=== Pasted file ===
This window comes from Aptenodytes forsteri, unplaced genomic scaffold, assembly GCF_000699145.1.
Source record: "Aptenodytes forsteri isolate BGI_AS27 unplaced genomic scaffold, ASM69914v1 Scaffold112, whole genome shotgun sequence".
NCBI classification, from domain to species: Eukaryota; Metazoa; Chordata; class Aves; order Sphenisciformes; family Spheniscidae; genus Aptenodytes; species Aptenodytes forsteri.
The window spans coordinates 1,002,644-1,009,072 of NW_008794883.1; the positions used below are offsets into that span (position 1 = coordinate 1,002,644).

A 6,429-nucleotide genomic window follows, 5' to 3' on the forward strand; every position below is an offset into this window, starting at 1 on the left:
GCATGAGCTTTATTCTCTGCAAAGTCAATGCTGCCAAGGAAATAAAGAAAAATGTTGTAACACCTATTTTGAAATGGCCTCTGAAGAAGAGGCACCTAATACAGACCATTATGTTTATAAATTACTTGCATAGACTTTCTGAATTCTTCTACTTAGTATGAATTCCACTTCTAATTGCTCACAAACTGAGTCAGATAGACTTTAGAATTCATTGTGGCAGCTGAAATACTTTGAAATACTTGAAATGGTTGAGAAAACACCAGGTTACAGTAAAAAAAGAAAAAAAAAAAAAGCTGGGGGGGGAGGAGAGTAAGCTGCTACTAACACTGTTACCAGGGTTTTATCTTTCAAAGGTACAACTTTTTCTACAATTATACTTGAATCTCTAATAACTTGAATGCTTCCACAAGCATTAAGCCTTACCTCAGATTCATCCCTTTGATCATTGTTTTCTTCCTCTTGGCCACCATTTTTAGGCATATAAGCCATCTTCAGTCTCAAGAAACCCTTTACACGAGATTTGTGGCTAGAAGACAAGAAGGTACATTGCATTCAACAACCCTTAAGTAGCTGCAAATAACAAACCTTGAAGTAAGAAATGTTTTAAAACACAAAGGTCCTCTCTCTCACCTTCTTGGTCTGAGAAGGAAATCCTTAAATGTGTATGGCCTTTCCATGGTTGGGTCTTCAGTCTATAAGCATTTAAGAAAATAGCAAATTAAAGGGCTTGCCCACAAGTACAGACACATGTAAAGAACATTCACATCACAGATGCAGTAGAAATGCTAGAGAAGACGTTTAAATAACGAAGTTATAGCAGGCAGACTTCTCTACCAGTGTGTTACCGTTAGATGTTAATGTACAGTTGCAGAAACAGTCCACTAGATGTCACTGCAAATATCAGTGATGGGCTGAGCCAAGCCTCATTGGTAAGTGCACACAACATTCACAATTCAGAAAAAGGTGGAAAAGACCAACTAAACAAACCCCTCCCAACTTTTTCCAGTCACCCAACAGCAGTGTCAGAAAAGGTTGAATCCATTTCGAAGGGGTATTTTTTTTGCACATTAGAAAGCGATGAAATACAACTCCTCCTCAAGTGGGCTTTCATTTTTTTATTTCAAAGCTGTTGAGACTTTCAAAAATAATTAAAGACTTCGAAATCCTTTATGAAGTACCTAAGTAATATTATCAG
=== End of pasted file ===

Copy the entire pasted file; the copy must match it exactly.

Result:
This window comes from Aptenodytes forsteri, unplaced genomic scaffold, assembly GCF_000699145.1.
Source record: "Aptenodytes forsteri isolate BGI_AS27 unplaced genomic scaffold, ASM69914v1 Scaffold112, whole genome shotgun sequence".
NCBI classification, from domain to species: Eukaryota; Metazoa; Chordata; class Aves; order Sphenisciformes; family Spheniscidae; genus Aptenodytes; species Aptenodytes forsteri.
The window spans coordinates 1,002,644-1,009,072 of NW_008794883.1; the positions used below are offsets into that span (position 1 = coordinate 1,002,644).

A 6,429-nucleotide genomic window follows, 5' to 3' on the forward strand; every position below is an offset into this window, starting at 1 on the left:
GCATGAGCTTTATTCTCTGCAAAGTCAATGCTGCCAAGGAAATAAAGAAAAATGTTGTAACACCTATTTTGAAATGGCCTCTGAAGAAGAGGCACCTAATACAGACCATTATGTTTATAAATTACTTGCATAGACTTTCTGAATTCTTCTACTTAGTATGAATTCCACTTCTAATTGCTCACAAACTGAGTCAGATAGACTTTAGAATTCATTGTGGCAGCTGAAATACTTTGAAATACTTGAAATGGTTGAGAAAACACCAGGTTACAGTAAAAAAAGAAAAAAAAAAAAAGCTGGGGGGGGAGGAGAGTAAGCTGCTACTAACACTGTTACCAGGGTTTTATCTTTCAAAGGTACAACTTTTTCTACAATTATACTTGAATCTCTAATAACTTGAATGCTTCCACAAGCATTAAGCCTTACCTCAGATTCATCCCTTTGATCATTGTTTTCTTCCTCTTGGCCACCATTTTTAGGCATATAAGCCATCTTCAGTCTCAAGAAACCCTTTACACGAGATTTGTGGCTAGAAGACAAGAAGGTACATTGCATTCAACAACCCTTAAGTAGCTGCAAATAACAAACCTTGAAGTAAGAAATGTTTTAAAACACAAAGGTCCTCTCTCTCACCTTCTTGGTCTGAGAAGGAAATCCTTAAATGTGTATGGCCTTTCCATGGTTGGGTCTTCAGTCTATAAGCATTTAAGAAAATAGCAAATTAAAGGGCTTGCCCACAAGTACAGACACATGTAAAGAACATTCACATCACAGATGCAGTAGAAATGCTAGAGAAGACGTTTAAATAACGAAGTTATAGCAGGCAGACTTCTCTACCAGTGTGTTACCGTTAGATGTTAATGTACAGTTGCAGAAACAGTCCACTAGATGTCACTGCAAATATCAGTGATGGGCTGAGCCAAGCCTCATTGGTAAGTGCACACAACATTCACAATTCAGAAAAAGGTGGAAAAGACCAACTAAACAAACCCCTCCCAACTTTTTCCAGTCACCCAACAGCAGTGTCAGAAAAGGTTGAATCCATTTCGAAGGGGTATTTTTTTTGCACATTAGAAAGCGATGAAATACAACTCCTCCTCAAGTGGGCTTTCATTTTTTTATTTCAAAGCTGTTGAGACTTTCAAAAATAATTAAAGACTTCGAAATCCTTTATGAAGTACCTAAGTAATATTATCAG